The transition of B.C. open net-pen salmon farms to closed containment is one sure way to keep farm chemicals out of the ocean and farmed derived sea-lice away from our wild fish (though we would like to see the transition extended to both coasts). Now that would be truly ‘responsible’ farmed salmon.
Energy and Climate Change: Will the market save us from ourselves?
This is spooky. I sat down to update myself on oil markets this morning so as to be able to write this article, CBC playing in the background. This interview with Regan Boychuk, a researcher with the Alberta Liabilities Disclosure Project came on and immediately riveted my attention. “Every company operating outside of the oil sands in Alberta, at least their Alberta operations, is insolvent. They have more financial and environmental debt than they can ever realistically expect to generate in profits", he said.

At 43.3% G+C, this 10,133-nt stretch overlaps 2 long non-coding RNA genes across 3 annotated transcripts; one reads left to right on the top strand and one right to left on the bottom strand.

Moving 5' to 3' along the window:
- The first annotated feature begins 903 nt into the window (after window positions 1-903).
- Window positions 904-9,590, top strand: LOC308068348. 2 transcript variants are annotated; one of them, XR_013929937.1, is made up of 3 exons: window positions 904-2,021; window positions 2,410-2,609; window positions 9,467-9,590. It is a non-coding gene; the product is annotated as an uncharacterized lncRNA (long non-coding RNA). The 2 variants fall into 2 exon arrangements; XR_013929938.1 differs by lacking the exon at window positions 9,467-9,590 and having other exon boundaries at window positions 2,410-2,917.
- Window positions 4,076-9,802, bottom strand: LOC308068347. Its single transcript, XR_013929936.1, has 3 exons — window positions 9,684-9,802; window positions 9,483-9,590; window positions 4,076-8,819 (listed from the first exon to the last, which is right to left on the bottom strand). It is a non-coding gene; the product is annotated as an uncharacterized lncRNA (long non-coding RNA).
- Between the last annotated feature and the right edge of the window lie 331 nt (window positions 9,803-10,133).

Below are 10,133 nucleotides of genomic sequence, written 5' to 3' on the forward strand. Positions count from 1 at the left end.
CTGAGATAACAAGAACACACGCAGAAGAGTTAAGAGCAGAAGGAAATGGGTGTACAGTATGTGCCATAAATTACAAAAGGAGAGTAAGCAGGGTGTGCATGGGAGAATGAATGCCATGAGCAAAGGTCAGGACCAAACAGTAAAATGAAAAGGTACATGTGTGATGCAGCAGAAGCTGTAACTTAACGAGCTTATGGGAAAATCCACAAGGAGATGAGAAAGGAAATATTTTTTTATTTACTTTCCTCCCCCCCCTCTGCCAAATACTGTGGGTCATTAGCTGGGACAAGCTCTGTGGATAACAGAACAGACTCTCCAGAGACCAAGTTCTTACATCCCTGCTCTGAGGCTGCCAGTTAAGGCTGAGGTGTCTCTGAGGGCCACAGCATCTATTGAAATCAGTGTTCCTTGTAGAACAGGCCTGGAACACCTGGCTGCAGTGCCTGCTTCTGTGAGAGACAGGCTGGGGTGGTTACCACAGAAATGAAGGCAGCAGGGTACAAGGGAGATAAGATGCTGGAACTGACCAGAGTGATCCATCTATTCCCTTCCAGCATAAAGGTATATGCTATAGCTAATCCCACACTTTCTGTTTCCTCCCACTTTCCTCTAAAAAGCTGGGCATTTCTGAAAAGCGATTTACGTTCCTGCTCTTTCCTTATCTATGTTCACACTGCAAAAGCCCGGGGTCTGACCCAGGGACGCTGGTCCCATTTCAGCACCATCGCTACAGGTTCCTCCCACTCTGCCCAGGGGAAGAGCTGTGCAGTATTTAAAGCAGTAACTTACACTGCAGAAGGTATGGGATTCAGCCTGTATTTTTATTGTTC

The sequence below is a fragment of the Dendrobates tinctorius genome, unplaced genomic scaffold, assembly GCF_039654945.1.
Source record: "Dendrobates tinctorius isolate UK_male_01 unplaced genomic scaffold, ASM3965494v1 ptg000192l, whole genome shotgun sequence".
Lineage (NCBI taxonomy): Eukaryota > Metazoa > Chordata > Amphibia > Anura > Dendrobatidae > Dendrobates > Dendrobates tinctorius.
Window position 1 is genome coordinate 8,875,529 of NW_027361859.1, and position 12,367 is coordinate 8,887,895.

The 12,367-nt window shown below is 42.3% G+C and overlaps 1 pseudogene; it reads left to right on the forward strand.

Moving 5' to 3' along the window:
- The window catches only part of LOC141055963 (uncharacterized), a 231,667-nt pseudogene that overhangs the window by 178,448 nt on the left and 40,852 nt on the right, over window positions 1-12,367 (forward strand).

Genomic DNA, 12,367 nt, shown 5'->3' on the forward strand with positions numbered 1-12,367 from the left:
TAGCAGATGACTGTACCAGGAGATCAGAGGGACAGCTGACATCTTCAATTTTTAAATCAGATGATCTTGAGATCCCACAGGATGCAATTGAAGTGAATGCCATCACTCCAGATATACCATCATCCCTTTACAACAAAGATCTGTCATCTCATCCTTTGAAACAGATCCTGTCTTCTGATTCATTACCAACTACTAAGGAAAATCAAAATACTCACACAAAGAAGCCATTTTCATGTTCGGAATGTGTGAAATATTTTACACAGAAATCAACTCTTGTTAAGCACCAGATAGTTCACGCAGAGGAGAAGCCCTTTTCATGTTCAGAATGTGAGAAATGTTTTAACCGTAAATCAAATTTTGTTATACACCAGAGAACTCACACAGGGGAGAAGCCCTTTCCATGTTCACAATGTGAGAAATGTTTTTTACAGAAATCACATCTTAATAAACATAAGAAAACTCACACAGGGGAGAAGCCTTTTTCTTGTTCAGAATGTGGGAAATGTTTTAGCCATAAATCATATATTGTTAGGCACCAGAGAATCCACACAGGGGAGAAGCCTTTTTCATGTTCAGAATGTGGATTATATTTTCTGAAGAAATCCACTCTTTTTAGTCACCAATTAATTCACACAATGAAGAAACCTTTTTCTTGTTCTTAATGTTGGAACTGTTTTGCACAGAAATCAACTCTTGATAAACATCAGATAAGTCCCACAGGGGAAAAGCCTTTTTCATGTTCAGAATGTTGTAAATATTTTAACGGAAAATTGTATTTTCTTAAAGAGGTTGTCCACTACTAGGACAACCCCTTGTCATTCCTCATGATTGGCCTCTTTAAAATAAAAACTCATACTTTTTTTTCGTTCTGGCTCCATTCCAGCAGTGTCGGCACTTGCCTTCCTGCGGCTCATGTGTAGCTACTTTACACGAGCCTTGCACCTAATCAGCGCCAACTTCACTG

So, I wondered, what of the tarsands? With the price of oil so low, what’s happening with their profitability? That’s when the next spooky thing happened: CBC reported online that OPEC had failed to reach an agreement with Russia to make further cuts to supply; there’s fear of an all-out price war as Saudi Arabia ramps up supply and discounts its prices. West Texas Intermediate oil prices are down to $30 bbl and falling. That puts the prices of Canadian heavy oils down to about one-quarter of the cost of production. And this at a time when Jason Kenney, in all his wisdom, has taken the constraints off Alberta producers, putting further downward pressure on prices.
Add in the shocking impact of reaction to the Covid-19 crisis on global oil demand, and the oil industry is facing a perfect storm. Growth projections for the sector were already modest and being revised downward month by month by the International Energy Agency. While coronavirus impacts will hopefully be short-lived, escalating geopolitical tension and the climate crisis are definitely driving a global investment trend away from oil.